January 21 – Ku Ring Gai Chase National Park, Sidney

Our final day in Australia began at Ku-Ring-Gai National Park outside of Sydney. We met Les, an Aborigine, and several park volunteers who guided us through the day’s activities. Les welcomed us to the land and acknowledged the ancestors, a necessary action to maintain the spirits’ satisfaction.

 The Ku-Ring-Gai National Park protects the land that was once inhabited by Aborigines. Stories were recorded by stone carvings and ranged from various punishment tactics to a wedding celebration. Scientists estimate these drawings to several thousand years old, but Les is confident that they are much older.

We proceeded to one of the seasonal shelters that had handprints outlined in red ocha, a soft stone often used for paint. Les demonstrated this Aboriginal art by mixing ocha and water in his mouth and spitting the mixture onto the student volunteers’ hand to form the handprint. Les continued the presentation by offering various plant samples that were medicinal or high in nutrition. He emphasized the relationship with Gaia, Mother Earth, and asked us to think before we use her precious natural resources.


We soon arrived at the cliffs of the Pacific Highway. The Pacific Highway is a large body of water that leads into many different paths. Its name comes from being a type of roadway for many sea mammals such as Southern Wright whales, humpback whales, dolphins, and seals. It is also a natural habitat for Australia’s Fairy Penguins. The southern wright whales use this highway of the ocean for their migration from Antarctica to Australia and vice versa. The water is clear and beautiful.

 Many people take residence next to the water on a strip of land that stretches out into the ocean. One of the rangers explained that to live here is extremely expensive because of how pristine the view is and the proximity to the water.

 The rangers then led us down the cliffs and through the forest in order to reach a small beach. Wearing bug spray and sunblock are encouraged since there are plenty of bugs while walking though the woods and the UV light in Australia is harsh. It is also highly encouraged to wear sneakers so you have additional comfort on the hike down and your feet are protected from bug bites.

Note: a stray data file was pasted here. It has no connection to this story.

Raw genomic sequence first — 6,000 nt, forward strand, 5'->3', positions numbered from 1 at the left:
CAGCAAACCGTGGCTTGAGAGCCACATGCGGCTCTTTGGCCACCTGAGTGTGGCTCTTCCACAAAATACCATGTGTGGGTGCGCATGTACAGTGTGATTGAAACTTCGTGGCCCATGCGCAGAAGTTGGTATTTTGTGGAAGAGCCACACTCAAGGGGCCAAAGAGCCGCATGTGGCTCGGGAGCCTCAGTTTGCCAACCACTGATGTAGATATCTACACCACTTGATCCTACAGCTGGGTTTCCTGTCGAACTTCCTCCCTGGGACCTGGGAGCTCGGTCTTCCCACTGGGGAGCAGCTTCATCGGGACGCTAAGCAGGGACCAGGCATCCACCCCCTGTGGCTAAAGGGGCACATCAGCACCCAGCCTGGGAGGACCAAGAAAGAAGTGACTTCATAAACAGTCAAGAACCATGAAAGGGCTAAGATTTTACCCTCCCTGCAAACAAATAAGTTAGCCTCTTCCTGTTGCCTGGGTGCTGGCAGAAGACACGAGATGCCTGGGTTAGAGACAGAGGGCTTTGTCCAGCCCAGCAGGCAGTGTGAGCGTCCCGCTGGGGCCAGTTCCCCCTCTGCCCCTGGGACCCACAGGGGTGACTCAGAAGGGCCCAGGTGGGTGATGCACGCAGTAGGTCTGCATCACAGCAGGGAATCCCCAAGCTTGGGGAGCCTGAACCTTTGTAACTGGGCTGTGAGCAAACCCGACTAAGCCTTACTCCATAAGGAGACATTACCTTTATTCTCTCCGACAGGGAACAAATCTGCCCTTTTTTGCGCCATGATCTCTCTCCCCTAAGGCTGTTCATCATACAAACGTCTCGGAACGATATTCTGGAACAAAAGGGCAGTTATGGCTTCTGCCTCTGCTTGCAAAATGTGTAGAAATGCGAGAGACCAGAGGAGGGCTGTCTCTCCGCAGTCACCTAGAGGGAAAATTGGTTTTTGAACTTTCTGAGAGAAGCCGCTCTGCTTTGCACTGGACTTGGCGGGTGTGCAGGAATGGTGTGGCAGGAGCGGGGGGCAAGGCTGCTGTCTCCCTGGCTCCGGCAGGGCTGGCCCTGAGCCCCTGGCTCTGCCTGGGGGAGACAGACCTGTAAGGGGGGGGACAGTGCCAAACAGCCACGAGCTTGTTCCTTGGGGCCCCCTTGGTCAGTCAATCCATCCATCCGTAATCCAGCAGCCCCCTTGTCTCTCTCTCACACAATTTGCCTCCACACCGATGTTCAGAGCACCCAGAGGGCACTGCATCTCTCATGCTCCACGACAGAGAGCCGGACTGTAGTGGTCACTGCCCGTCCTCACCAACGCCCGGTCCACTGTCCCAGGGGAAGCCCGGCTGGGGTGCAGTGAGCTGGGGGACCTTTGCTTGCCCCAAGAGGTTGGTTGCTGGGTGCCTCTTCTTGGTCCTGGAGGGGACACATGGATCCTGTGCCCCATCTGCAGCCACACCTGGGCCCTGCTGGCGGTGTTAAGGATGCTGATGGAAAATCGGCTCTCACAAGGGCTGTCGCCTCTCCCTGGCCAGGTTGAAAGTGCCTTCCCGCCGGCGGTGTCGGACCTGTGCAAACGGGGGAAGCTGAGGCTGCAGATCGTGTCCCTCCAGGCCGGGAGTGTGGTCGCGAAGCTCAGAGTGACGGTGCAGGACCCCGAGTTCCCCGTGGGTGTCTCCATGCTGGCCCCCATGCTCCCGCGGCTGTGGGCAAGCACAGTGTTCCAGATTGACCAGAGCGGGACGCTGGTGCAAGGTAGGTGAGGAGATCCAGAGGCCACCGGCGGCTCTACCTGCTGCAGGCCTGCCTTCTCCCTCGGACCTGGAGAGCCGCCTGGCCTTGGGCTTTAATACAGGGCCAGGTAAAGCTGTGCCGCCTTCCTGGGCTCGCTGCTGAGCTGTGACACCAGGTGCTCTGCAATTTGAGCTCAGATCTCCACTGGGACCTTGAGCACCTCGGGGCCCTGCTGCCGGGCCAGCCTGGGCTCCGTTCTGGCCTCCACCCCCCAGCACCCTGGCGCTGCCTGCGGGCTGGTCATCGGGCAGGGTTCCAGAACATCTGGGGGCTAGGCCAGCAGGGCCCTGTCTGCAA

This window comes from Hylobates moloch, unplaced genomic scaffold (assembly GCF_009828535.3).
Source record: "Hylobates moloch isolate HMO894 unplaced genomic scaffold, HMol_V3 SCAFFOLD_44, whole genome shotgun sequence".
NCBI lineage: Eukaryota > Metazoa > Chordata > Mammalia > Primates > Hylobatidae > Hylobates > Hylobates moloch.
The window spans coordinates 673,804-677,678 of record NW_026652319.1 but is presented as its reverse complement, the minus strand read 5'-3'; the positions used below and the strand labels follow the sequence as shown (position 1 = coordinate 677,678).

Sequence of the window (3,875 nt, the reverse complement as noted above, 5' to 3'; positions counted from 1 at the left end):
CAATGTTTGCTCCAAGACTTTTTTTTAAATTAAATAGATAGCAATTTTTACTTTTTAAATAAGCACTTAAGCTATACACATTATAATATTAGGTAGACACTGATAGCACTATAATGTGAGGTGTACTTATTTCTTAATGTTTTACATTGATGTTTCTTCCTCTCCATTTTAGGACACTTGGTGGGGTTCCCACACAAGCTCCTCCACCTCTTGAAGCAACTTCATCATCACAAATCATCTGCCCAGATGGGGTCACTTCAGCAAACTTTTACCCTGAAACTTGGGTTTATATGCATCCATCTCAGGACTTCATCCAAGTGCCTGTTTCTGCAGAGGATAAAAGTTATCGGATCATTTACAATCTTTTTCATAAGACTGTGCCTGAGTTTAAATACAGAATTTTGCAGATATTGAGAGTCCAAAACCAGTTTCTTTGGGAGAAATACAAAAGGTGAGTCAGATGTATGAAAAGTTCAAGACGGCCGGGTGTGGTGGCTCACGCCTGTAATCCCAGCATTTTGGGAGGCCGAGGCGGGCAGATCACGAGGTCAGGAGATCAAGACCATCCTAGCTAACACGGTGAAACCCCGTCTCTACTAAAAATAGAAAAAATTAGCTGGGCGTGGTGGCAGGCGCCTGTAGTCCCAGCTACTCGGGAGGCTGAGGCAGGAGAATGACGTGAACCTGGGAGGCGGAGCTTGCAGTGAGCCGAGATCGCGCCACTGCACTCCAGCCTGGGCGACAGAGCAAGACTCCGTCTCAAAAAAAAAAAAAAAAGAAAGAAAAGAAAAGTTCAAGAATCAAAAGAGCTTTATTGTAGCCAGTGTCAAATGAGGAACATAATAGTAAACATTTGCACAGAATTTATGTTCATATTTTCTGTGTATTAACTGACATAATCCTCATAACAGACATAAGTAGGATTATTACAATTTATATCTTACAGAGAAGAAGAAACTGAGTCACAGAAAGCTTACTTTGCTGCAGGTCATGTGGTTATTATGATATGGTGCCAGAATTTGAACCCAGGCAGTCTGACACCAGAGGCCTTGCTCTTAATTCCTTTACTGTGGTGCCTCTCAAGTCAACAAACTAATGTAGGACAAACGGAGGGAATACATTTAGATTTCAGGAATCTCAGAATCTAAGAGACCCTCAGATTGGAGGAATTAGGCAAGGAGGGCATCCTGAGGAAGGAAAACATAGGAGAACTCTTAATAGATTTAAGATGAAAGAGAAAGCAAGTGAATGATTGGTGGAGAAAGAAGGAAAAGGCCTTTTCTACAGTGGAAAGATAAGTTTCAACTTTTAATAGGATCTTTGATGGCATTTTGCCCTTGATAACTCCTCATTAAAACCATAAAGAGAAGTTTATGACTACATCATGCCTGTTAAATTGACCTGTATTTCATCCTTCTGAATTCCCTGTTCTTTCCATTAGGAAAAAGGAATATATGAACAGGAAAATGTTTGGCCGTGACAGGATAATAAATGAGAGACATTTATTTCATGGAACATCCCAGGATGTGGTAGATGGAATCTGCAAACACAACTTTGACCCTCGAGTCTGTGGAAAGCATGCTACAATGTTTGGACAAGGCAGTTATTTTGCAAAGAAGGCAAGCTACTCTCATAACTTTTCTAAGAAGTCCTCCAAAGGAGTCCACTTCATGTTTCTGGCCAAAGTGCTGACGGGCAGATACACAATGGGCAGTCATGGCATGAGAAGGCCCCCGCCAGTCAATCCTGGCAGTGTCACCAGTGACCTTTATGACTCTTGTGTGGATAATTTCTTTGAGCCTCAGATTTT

We finally reached the beach and although it was tiny, it was quite nice. The water felt amazing, even though there was a lot of seaweed. There was also some paranoia about the water since we all wanted to avoid jellyfish and other foreign creatures. The rangers warned us not to swim too far out into the water because of the possibility of sharks. None of us wanted to test our luck, so we stayed close to shore and had a great time.


 After cooling off and laying in the sun, we left the beach and we headed up the cliffs back to the bus. The way up was rough. The stairs up the cliffs were extremely steep and even after swimming in the cool water, we were drenched in sweat. Going up is certainly much harder then heading down. We eventually ended up back at the bus and said goodbye to the rangers. Many of us fell asleep on the bus ride back to the hotel, which took about an hour. Overall, it was a successful and eventful day.

 We concluded our day with several hours of free time. Two students chose to see the opera Tosca at the Sydney Opera House while others spent time at Bondi Beach, explored the Sydney Festival, or shopped. Sydney is an incredible city with a wide range of opportunities for all to enjoy.

 As we prepare for our flight back to the states, we reflect on how fortunate we are to study in Australia. Thank you to the family and friends who helped make this experience possible; the friendships and memories made are irreplaceable. We will return to Elon with new insights on Australian culture, history, and the value of environmental sustainability. Thank you again to all who supported us!

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